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Thursday, 20 June 2013


I asked the question recently about Byzantium, about whether the world needed another vampire film. The same question can be asked about Man of Steel. Does the world need a new Superman movie?

The answer, of course, is "no".

If your summer blockbuster doesn't try something new, or give a novel slant on a familiar theme, then it is simply a piece of merchandise, a product, like the Coca Cola or popcorn you consume while watching it. And that is, fundamentally, what Man of Steel is.

It is like the director took a slice from every sci-fi film of the last twenty years and squashed them all together. There are the flying beasts from Avatar, the inside of the ship from Prometheus, the space ship looming over the city from Independence Day, the Thing's massive leaps from Avengers Assemble, and the explosions and effects from Thor and Iron Man and literally every action film of recent times.

And then of course there is the story. They didn't even make the effort to think up a new bad guy for Superman, instead the writers recycled the plot of the second Christopher Reeve Superman movie, where General Zod and his henchmen come to Earth in search of their enemy's son, Kal-El.

What the film is trying to do is to portray Clark Kent as an outsider, basically as a misunderstood X-Men character. He grows up a freak, and is isolated as a child because of his super powers. As an adult Clark gets lost in the wilderness, a la Wolverine, as he can't deal with his difference from normal humans.

Finally, he finds a ship sent from his home planet which contains a message from his father (played very po-faced by Russell Crowe), and discovers who he is, the last of his race from the now destroyed planet Krypton.

Of course he is 33 years old when he discovers his destiny and finds out who his real father is. The Jesus Christ parallels are not subtle in the movie, the message from his parents - both on Krypton and on Earth - is that Clark (or Kal-El, his Krypton name) has a special destiny as an inspiration for mankind, as an example of how to be good. Superman as Messiah.

Yet all of this is done with a script that feels like it was written by a computer. The characters are constantly having conversations that you have heard a million times before, and saying lines that can be accurately predicted well before they utter them. The movie is filled with cornball platitudes and weak exposition - "you have to trust me, I'm a Pulitzer Prize winning journalist", Lois Lane says to her editor at one stage.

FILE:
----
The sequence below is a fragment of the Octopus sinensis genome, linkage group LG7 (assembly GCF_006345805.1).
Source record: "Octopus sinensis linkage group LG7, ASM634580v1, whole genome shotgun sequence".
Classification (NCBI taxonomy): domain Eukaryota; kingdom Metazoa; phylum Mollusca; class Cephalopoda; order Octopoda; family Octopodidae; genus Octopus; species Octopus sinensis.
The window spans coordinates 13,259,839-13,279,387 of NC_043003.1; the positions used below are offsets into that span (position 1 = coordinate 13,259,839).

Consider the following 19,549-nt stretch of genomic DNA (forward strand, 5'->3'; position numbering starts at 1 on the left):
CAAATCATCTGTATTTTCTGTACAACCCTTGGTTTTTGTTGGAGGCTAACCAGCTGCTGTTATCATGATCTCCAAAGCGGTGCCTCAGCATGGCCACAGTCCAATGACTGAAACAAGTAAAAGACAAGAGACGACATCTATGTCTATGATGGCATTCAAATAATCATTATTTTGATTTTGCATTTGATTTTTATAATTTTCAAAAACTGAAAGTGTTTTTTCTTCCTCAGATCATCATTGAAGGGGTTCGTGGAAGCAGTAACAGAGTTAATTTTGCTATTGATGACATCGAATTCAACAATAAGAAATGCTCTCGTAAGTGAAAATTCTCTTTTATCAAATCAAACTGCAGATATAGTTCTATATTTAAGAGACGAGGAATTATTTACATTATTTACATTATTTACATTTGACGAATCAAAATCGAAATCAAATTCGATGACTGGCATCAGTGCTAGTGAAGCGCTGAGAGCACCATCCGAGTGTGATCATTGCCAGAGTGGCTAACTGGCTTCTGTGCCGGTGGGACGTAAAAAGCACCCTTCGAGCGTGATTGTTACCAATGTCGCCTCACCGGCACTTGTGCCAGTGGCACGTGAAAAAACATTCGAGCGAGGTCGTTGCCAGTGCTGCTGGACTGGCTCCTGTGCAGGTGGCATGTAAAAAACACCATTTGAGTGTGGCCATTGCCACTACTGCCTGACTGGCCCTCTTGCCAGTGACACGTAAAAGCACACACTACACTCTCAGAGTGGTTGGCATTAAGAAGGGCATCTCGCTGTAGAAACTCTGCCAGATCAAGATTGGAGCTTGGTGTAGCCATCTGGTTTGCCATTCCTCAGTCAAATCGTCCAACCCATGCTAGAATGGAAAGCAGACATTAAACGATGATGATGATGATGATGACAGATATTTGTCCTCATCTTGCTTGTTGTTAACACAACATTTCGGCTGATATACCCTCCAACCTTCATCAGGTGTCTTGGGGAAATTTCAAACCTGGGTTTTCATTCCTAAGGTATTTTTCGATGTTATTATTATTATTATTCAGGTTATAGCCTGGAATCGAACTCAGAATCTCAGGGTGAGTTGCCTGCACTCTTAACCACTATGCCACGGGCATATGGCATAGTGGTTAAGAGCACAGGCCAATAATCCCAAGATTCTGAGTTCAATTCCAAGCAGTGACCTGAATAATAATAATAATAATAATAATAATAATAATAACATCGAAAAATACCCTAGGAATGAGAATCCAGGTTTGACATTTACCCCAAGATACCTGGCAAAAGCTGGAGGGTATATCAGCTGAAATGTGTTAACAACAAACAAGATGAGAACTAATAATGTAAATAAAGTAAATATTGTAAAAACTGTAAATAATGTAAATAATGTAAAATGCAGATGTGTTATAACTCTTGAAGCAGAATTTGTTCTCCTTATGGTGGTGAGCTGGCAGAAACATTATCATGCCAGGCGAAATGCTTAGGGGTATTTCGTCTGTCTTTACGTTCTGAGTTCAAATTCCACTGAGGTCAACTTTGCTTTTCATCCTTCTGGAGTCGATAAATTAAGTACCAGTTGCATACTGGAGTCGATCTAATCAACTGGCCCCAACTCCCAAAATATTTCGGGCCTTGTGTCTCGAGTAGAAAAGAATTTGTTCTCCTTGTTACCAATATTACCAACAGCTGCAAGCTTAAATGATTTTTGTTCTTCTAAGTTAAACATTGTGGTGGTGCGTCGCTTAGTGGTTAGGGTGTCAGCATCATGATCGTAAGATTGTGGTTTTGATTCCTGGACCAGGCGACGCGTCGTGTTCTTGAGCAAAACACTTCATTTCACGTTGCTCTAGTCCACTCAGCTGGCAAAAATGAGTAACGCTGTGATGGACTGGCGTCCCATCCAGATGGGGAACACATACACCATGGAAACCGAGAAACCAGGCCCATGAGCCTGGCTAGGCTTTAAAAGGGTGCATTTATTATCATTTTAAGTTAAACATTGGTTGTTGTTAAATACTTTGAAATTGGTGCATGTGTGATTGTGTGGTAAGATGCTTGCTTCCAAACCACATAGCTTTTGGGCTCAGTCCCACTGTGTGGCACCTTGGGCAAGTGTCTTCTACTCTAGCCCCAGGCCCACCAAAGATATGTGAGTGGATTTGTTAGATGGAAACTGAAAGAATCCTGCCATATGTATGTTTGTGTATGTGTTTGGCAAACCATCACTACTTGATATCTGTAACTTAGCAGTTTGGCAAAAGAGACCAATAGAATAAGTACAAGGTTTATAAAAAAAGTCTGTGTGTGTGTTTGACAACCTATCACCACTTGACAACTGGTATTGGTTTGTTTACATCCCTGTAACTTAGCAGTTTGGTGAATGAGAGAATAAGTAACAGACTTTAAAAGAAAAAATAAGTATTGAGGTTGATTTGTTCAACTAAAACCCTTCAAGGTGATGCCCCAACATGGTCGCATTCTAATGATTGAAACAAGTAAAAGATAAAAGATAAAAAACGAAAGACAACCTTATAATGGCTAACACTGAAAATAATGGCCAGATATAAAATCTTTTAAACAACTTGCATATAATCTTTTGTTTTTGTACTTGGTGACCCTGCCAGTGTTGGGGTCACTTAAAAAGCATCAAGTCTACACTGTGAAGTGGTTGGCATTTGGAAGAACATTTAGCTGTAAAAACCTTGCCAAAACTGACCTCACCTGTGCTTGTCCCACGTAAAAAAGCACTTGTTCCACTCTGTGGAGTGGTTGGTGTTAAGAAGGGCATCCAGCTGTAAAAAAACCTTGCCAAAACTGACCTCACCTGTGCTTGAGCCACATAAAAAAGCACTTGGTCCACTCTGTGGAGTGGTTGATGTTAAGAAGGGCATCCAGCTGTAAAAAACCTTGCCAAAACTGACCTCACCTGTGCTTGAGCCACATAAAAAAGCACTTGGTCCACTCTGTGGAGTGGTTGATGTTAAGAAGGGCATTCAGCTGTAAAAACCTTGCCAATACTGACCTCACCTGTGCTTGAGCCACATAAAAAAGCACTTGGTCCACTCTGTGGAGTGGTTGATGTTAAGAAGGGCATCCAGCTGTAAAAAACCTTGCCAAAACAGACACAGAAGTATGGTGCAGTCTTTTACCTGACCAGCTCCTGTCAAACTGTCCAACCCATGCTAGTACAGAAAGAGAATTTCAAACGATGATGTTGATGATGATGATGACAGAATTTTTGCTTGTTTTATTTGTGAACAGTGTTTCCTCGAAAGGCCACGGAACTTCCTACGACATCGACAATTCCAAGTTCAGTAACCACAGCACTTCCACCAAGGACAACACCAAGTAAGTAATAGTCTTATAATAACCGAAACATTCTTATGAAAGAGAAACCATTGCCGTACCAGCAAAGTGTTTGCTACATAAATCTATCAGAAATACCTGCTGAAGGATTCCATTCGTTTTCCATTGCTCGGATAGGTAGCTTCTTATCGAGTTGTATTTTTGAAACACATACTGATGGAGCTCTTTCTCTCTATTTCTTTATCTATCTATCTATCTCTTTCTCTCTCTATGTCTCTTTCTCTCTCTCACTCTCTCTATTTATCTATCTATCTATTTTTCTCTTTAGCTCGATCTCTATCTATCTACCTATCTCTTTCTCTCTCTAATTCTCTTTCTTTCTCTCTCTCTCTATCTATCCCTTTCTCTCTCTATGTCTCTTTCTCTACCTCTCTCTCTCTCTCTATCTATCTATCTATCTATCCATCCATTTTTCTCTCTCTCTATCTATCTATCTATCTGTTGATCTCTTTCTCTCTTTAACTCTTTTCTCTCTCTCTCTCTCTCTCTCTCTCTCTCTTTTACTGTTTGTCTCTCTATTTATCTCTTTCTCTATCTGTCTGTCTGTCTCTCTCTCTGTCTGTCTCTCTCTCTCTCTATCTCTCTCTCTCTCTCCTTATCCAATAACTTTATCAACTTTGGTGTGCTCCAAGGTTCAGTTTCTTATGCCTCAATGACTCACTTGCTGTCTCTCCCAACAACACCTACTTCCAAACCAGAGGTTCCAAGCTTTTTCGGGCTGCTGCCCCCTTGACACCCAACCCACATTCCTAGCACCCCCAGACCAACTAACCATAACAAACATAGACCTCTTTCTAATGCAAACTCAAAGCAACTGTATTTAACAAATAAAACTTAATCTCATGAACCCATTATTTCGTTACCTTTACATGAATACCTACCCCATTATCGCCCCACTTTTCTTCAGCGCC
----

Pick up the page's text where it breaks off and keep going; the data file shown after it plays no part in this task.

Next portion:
And the theme of the film, such as it is, is trite and unexplored, the message fatuous and flimsy. People have the potential for good, and it is up to Superman to bring this out in them. Yet the movie spends little time with this idea, and ends up becoming a tedious orgy of special effects, explosions, CGI, as Superman battles his Krypton nemeses.

And the thing about these bad guys is that they are boring. They are simply psychopaths, willing to commit genocide at the drop of a hat without any real strong motivation behind them. There is no complexity to them, no explanation for the lack of morality that they glory in.

This is true about the film as a whole. There is no real attempt at intelligence or complexity. It is a story we have seen before, filled with images and plot points and characters and set pieces that have been done a million times in other movies. 

The last hour is basically fight scene after fight scene, destruction on a massive scale that becomes like a cartoon. The most common image of this part of the film is of a bunch of random puny humans looking up with wonder and terror (and possibly boredom) at the battling aliens above. The extras in this movie must have had serious cricks in the neck after shooting ended. 

It is lazy and derivative and was obviously written to a formula. Blockbuster by numbers. It is not even any fun, as it takes its ridiculous self very seriously. It is indicative of the weakness of the whole enterprise when the best thing about the movie is that it is Toby from the West Wing - in this film the nerdy scientist - who saves humanity in the end. Superman? More like Super-meh.


  1. *Applauds* Yes, yes and yes again. I agree a lot and wholeheartedly.
    Where were the laughs? Where was the witty repartee? Where was Jimmy Olsen? Where do they think they are going with all of this tedious seriousness?
    I got bored of the action after the fight in Smallville. I got bored of the script long before that and I got bored of the finale an hour after it began. They finale'd this poor film to death and then added a shock ending to make you think it was all worth it. It really wasn't.
    And the plot-holes...dear God the plot-holes. The explanation for why Kryptonians stopped colonising space and destroyed their own planet made no sense at all and only served to make Jor-El (Crow) look kind of stupid. However, the animation used to describe the history of Krypton was pretty cool. That was the best thing about a really poor movie.
    I was just glad I managed to survive the beating with the Jesus-Club and make it out of the cinema alive...

    1. "..beating with the Jesus-Club" Lol.
      They laid the messiah thing on very thick alright, but even that got washed away in the last hour, buried under a mound of mindless smashes and crashes and carnage. It could really have done with some humour too.

  2. Replies
    1. That's just the thing, there was no joy in this film to kill. The movie was the killjoy! :-)


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